There are many fine ways to get this done, which others have already suggested. Following along the "get Excel data via SQL track", here are some pointers.
Excel has the "Data Connection Wizard" which allows you to import or link from another data source or even within the very same Excel file. As part of Microsoft Office (and OS's) are two providers of interest: the old "Microsoft.Jet.OLEDB", and the latest "Microsoft.ACE.OLEDB". Look for them when setting up a connection (such as with the Data Connection Wizard). Once connected to an Excel workbook, a worksheet or range is the equivalent of a table or view. The table name of a worksheet is the name of the worksheet with a dollar sign ("$") appended to it, and surrounded with square brackets ("[" and "]"); of a range, it is simply the name of the range. To specify an unnamed range of cells as your recordsource, append standard Excel row/column notation to the end of the sheet name in the square brackets.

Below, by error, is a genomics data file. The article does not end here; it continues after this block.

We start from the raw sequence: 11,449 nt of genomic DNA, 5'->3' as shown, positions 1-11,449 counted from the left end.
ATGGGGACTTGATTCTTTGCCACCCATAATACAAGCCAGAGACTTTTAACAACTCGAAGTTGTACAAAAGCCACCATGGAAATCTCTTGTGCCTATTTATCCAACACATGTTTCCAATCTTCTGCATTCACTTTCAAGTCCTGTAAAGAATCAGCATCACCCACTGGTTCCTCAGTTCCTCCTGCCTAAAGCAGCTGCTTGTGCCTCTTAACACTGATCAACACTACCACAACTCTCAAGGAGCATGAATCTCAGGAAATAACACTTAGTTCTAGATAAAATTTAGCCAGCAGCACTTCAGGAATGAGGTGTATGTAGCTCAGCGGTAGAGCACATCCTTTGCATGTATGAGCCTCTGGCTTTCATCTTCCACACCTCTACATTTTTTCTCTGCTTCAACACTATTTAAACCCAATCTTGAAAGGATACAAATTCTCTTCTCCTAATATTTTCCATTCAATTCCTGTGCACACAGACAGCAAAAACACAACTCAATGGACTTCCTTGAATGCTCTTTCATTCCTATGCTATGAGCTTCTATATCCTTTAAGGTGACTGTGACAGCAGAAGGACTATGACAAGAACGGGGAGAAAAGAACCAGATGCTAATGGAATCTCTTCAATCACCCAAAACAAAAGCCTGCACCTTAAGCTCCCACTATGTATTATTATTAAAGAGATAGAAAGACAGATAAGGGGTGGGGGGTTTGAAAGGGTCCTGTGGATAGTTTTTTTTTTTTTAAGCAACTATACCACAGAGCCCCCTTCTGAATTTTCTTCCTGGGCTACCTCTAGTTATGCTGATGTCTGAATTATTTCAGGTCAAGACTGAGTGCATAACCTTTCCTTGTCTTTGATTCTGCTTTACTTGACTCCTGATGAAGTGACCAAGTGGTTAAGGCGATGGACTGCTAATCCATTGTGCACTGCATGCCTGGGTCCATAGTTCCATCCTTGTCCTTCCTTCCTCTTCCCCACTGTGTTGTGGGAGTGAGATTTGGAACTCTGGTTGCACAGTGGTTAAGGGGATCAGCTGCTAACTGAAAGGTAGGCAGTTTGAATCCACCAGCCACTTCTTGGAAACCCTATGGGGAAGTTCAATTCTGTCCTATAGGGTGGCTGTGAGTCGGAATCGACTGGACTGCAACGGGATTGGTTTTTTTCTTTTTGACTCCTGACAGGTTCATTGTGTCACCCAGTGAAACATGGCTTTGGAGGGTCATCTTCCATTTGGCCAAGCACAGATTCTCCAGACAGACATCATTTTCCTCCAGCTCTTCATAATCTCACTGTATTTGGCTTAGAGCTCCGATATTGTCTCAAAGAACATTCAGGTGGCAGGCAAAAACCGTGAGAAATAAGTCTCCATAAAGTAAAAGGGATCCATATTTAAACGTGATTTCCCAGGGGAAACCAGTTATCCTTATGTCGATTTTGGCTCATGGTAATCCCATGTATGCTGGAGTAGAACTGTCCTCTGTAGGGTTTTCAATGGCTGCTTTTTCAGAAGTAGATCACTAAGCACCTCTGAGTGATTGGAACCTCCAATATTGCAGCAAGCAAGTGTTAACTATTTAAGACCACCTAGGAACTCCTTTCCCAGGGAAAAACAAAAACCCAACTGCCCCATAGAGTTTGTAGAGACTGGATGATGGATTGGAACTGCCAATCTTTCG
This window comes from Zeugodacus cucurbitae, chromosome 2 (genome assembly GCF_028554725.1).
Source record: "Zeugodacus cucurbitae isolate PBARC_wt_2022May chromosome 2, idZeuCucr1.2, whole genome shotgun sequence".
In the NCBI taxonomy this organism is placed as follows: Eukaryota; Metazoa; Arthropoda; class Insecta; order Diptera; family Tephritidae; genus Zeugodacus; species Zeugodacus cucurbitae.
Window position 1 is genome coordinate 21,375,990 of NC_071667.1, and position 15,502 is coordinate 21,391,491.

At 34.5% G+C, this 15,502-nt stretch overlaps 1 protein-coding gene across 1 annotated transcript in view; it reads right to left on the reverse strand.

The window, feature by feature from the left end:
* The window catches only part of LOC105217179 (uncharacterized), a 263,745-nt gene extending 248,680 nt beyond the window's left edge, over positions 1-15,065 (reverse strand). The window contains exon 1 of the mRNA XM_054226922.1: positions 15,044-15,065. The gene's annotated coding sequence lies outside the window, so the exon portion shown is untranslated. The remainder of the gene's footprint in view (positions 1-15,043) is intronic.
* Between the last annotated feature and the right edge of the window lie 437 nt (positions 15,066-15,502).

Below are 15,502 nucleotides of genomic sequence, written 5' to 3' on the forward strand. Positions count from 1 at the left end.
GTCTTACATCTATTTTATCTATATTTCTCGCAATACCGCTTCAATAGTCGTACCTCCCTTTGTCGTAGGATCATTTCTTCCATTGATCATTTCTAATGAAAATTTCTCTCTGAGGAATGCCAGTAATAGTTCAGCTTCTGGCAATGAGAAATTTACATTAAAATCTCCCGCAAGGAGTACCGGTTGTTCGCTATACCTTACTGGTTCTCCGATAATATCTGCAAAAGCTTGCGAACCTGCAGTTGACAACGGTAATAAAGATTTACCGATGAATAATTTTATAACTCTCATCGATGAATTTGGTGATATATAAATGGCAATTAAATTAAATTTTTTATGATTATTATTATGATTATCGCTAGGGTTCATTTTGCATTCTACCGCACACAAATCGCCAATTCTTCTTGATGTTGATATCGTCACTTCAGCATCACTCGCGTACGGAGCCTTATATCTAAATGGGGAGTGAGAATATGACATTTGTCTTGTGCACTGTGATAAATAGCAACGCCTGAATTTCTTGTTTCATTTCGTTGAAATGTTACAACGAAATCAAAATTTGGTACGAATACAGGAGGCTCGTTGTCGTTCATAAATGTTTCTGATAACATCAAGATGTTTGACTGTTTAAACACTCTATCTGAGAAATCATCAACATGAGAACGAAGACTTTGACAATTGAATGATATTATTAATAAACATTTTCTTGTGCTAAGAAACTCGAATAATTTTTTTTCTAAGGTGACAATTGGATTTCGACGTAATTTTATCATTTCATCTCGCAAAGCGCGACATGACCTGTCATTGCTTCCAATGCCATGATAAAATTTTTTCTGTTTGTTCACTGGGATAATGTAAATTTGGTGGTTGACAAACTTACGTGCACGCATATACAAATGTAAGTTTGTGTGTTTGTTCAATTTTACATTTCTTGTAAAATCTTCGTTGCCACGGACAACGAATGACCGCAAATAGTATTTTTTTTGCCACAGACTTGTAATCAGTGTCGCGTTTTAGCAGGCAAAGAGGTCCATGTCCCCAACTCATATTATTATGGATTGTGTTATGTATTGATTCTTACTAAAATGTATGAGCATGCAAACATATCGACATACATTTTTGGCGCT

Naming the range of the data you wish to query using the name manager is very helpfull, as naming it "Database" can treat the data in a worksheet like a database table, allowiny you to run SQL statements on your data for easy access. It is also worth noting that the named range should not have blank or missing data, as it will cause the SQL to break.
The native SQL will (more or less be) the SQL of Microsoft Access. (In the past, it was called JET SQL; however Access SQL has evolved, and I believe JET is deprecated old tech.) Example, reading a worksheet: SELECT * FROM [Sheet1$] Example, reading a range: SELECT * FROM MyRange Example, reading an unnamed range of cells: SELECT * FROM [Sheet1$A1:B10] There are many many many books and web sites available to help you work through the particulars.